June 7, 2009

Turning a Blog into an Empire, One "-ist" at a Time

Jake Dobkin, the publisher and co-founder of Gothamist, talks about what makes a city sufficiently buzzy to blog, and the limits of hyperlocal journalism.

Joe Horton

Jake Dobkin, the co-founder of the boroughs-based blog Gothamist is a New Yorker to the core; he claims to have spent no more than ten weeks away from the Big Apple in the past thirty years. But as the publisher of the Gothamist LLC network of nine other city blogs in the States and three internationally, few can match his online influence and digital reach.

Gothamist began with the simplest of roots. Back in 2002, Dobkin and Jen Chung, a friend and fellow student at Columbia, realized their back-and-forth on Dobkin's website—often, Dobkin would post interesting links, from within the city and without, and Chung would comment on them—might have a wider audience. In short order, Gothamist's traffic was enough to begin selling ad space and paying the staff and contributors who freelanced scoops and stories. Soon links were accompanied by more original content, including reviews, advice columns, interviews, and events listings. Soon, they expanded their network to include other city-based sites; "–ists" are live domestically in Boston, Philadelphia, Washington D.C., Chicago, Austin, Houston, Los Angeles, San Francisco and Seattle and internationally in Shanghai, London and Toronto.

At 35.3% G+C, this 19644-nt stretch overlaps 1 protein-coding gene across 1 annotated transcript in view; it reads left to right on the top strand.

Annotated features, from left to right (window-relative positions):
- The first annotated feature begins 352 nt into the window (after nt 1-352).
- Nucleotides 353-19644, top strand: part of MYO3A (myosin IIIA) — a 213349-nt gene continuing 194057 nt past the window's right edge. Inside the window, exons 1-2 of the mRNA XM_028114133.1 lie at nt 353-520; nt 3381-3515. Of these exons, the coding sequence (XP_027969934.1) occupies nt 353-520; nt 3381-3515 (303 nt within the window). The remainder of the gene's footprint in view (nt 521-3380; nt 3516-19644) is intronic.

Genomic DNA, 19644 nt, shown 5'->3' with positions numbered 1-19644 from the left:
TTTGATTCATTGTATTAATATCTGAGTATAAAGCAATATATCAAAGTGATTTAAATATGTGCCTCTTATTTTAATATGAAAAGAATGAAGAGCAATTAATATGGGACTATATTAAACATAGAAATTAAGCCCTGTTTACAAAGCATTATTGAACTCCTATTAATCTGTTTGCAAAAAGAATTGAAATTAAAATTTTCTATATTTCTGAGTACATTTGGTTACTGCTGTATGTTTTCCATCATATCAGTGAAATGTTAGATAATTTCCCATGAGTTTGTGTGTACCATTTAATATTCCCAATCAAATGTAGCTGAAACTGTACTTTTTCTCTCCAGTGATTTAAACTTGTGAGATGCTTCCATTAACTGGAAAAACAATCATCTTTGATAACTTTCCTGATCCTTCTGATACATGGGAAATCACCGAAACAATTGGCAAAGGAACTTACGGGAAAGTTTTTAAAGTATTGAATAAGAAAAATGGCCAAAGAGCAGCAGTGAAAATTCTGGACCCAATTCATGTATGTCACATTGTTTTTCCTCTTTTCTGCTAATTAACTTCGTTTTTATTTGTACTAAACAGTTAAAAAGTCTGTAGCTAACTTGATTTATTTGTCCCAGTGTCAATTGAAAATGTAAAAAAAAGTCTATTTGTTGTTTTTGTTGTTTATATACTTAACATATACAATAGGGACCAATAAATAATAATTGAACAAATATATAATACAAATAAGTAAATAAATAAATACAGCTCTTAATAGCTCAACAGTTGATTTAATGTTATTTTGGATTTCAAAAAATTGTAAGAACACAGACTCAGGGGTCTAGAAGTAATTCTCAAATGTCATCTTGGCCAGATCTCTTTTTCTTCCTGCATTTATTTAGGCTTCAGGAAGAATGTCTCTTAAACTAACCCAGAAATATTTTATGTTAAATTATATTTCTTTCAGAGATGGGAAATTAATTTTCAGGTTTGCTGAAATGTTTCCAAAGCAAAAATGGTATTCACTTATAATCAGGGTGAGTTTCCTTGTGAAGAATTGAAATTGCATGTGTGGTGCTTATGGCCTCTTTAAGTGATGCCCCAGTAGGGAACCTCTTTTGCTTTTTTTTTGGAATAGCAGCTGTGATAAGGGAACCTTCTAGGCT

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- Media
- posted on Dec 14, 09

Do you have the "ist" suffix trademarked?

- Media
- posted on Jun 11, 13
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